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Laurel Hill Cemetery sits on a hillside above the Schuylkill River and covers a huge expanse of land.  With all the Autumn colour in the trees, it was a rather beautiful spot for a wander even regardless of the history and funerary sculpture.  The cemetery was founded as a garden cemetery in 1836, originally rural but soon eaten up by the growing city.  In some ways it was reminiscent of the huge municipal London cemeteries I always loved visiting (Kensal Green being my favourite) but it was a little more organic in design and not as regimented in its organisation.  Happily, I had done my usual over-planning thing.  I had printed off a map of the cemetery and used the Find A Grave website to plot the location of the graves I was particularly interested in visiting.  This proved useful because not only were the individual plots not numbered but neither were the different areas of the cemetery.  Thanks to my map, however, we were able to locate almost every grave we were searching for.  Annoyingly one of the graves I missed was that of Scottish born John Notman, the architect who had designed the cemetery.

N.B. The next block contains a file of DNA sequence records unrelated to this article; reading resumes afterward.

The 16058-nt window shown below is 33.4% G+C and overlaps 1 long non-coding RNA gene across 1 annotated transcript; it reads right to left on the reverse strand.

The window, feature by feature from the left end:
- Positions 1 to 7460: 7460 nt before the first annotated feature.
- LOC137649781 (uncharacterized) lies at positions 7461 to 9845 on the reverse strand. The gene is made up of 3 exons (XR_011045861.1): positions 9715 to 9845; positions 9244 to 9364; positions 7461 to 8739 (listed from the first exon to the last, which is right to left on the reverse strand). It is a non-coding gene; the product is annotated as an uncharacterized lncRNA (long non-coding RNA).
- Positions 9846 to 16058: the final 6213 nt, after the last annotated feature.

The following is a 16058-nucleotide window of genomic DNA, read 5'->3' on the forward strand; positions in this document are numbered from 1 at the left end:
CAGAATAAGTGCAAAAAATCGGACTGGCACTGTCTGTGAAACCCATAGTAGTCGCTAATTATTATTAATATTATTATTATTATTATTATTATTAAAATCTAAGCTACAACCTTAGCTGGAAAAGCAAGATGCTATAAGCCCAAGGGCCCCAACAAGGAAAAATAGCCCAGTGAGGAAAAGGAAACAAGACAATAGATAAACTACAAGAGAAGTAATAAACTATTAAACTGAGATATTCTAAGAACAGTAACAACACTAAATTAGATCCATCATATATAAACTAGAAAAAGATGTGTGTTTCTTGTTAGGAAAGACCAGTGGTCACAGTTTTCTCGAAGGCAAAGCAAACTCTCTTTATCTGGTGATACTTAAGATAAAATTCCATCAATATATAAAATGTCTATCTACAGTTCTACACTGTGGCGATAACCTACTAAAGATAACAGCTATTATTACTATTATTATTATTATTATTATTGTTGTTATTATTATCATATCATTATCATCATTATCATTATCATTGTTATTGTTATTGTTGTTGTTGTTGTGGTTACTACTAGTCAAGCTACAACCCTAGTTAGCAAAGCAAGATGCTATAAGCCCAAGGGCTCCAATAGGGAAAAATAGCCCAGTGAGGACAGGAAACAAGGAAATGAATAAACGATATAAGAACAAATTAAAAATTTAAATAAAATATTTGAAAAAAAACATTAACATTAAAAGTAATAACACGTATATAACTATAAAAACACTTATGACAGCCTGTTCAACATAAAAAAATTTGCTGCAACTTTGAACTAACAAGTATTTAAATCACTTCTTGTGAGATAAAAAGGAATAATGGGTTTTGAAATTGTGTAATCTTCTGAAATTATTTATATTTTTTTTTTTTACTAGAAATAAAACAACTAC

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We began our trip by popping into the office where a helpful young man provided us with a bigger version of the map I had printed out and some scavenger hunt activities for the kids.  The scavenger hunt was a great idea as it not only kept the kids occupied but also engaged them with subjects such as the symbolism of monumental masonry.  Directly opposite the Gatehouse was a sort of grotto containing a statue depicting Old Mortality, his horse, and the author Sir Walter Scott – plus a bust of their sculptor.  In Scott’s story, Old Mortality wanders around Scotland preserving the memories of Covenanters by carving the inscriptions on their headstones.  Thematic connection to tombstones aside, it was a tad obscure.